24 September 2018 · Dennis Schmidt

The Inspiration Behind Sirotkin's Special Helmet

The 2018 Russian Grand Prix will be Sergey Sirotkin's first home race since joining Formula One with Williams. For this special occasion, the 23 year old driver from Moscow has launched a competition for a one-off helmet design which will be worn on the upcoming race weekend in Sochi. The contest's winner was German designer Andy Werner.

The name that might ring a bell for you – it hasn't been Andy's first win this year. At the beginning of the 2018 season, Mercedes driver Valtteri Bottas launched a competition for his helmet design as well. It was also won by Andy.

Although designed by the same person, the helmet designs of Bottas and Sirotkin follow different philosophies. Sergey Sirotkin's special design shows a burst of diagonal thick red and thin light blue stripes that divide the white and blue areas of the helmet. It's a colour combination that just makes sense. White, blue and red are the colours of the Russian flag; blue and red are part of Martini's – Williams' main sponsor – legendary colour palette.

According to Andy Werner, the design is mainly inspired by Soviet architecture from the cold war era. While this might sound a bit Marxist, there's by no means a political reason behind that. It's the strict geometry that Andy admires about the style. “It was more about working with clear shapes and taking an alternative path with my design.”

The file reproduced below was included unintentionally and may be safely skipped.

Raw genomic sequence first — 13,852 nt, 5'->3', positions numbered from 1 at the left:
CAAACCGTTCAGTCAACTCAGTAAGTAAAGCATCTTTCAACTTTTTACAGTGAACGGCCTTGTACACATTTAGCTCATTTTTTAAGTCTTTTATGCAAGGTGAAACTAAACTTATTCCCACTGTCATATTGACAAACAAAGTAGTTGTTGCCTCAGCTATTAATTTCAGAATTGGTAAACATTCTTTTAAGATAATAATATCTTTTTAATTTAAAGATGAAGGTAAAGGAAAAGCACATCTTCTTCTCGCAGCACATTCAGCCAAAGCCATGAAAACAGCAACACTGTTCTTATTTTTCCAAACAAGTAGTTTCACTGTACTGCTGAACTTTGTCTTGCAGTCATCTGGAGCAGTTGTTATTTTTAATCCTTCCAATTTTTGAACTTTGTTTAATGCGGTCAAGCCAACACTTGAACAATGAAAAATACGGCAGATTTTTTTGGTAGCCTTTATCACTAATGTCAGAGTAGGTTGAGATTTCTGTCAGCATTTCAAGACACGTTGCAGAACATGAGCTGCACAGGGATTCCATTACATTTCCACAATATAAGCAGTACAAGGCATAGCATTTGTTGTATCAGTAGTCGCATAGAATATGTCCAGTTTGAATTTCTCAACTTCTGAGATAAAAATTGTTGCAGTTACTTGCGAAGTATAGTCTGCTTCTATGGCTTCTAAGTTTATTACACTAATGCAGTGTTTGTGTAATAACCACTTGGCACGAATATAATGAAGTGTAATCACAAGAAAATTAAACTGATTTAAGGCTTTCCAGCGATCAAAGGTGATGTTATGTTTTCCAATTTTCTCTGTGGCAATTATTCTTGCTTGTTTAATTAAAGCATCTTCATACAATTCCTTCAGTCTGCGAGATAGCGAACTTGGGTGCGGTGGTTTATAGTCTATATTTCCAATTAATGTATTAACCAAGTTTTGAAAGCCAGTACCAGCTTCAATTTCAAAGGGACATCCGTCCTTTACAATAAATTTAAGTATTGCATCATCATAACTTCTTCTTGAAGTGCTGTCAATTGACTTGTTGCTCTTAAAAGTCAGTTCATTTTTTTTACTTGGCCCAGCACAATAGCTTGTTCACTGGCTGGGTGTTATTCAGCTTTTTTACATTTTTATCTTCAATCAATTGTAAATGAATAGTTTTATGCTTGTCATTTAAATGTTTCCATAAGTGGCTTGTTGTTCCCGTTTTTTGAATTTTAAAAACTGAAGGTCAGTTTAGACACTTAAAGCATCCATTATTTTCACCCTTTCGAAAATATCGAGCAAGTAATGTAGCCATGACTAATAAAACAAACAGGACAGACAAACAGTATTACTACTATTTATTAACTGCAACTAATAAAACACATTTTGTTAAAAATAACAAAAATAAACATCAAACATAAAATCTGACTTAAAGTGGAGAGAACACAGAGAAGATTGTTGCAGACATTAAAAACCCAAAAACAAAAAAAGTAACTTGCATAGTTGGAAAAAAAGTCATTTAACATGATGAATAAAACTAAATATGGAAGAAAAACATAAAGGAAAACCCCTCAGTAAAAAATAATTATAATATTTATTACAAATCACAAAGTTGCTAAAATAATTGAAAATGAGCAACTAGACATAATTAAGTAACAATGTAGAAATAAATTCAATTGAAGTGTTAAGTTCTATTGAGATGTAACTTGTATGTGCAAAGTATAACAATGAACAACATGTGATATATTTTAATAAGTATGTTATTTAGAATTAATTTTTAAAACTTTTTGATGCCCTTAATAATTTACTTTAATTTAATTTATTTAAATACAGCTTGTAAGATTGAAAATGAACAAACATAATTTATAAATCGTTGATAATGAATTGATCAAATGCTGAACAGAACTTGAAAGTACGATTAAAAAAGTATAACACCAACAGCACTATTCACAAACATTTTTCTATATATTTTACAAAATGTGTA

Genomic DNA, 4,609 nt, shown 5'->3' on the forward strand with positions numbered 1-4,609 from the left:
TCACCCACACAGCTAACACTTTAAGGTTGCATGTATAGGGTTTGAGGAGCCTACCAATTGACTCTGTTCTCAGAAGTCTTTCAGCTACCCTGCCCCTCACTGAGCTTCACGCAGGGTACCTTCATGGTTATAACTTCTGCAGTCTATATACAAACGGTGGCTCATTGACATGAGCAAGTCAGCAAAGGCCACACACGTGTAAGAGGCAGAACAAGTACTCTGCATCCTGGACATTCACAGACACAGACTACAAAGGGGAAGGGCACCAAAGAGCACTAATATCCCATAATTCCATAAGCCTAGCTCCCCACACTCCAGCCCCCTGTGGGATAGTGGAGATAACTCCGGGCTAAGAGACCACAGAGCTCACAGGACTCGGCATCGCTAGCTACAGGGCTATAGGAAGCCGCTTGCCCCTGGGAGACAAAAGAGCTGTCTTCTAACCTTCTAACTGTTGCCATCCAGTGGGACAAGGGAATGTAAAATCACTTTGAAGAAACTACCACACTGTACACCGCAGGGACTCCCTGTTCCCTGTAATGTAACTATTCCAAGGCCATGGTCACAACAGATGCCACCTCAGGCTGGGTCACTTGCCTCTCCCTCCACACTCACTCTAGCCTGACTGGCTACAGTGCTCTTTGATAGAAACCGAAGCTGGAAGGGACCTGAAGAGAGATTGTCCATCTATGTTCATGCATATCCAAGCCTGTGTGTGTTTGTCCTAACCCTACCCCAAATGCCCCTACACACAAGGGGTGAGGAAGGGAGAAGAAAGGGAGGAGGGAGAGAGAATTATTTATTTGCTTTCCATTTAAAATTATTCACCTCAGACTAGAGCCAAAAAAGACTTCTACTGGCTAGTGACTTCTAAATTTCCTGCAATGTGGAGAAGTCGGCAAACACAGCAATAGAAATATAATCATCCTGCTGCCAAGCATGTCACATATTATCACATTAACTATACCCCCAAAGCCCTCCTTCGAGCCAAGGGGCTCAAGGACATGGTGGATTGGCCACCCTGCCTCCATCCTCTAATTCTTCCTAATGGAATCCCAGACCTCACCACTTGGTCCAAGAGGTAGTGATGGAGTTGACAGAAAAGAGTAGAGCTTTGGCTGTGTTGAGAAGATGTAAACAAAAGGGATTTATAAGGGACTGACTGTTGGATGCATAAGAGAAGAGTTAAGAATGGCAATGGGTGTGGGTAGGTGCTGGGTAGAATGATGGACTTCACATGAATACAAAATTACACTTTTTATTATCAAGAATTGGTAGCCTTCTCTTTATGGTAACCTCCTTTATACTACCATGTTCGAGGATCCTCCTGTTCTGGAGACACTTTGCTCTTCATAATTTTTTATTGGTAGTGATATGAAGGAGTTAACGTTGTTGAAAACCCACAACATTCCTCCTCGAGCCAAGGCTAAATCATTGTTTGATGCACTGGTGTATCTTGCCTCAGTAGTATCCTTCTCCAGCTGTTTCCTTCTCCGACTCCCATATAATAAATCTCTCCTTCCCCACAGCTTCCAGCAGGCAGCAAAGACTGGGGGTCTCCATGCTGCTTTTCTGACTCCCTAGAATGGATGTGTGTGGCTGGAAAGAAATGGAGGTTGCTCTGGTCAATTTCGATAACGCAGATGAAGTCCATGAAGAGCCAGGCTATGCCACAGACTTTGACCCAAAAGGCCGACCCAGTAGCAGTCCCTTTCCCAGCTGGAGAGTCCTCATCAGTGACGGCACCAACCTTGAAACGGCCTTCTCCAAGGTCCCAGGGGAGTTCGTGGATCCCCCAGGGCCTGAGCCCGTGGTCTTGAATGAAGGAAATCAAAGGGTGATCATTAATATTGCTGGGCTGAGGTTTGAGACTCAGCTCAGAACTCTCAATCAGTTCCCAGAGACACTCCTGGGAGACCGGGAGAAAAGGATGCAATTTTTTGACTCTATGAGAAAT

This philosophy can also be found in the eye-catching artworks that Andy designed to present his helmet. In these, the influence of the concrete building block can be seen very clearly. In this context it also gets apparent that the diagonal red lines actually represent an angled view on the buildings of that era.
Further, these strictly geometric shapes blend in very well with the blocky cyrillic type Andy has chosen for his artwork.

In total, Andy submitted three designs. His winning entry was picked absolutely rightfully. Over the past two decades, helmet designs got increasingly complicated and nearly impossible to remember in detail. Simple approaches – like this one or Vettel's plain white helmet with the German flag – can rarely be seen but are a welcome change.

But what's more striking than Sirotkin's actual helmet is where it was derived from and how Andy translated this leitmotif into a very strong design that could easily become visual direction for an outstanding overall branding. Let's see if it's something Sergey Sirotkin will pick up on.

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About the author

Dennis Schmidt is a graphic and UI/UX designer as well as motor racing enthusiast from Hamburg, Germany.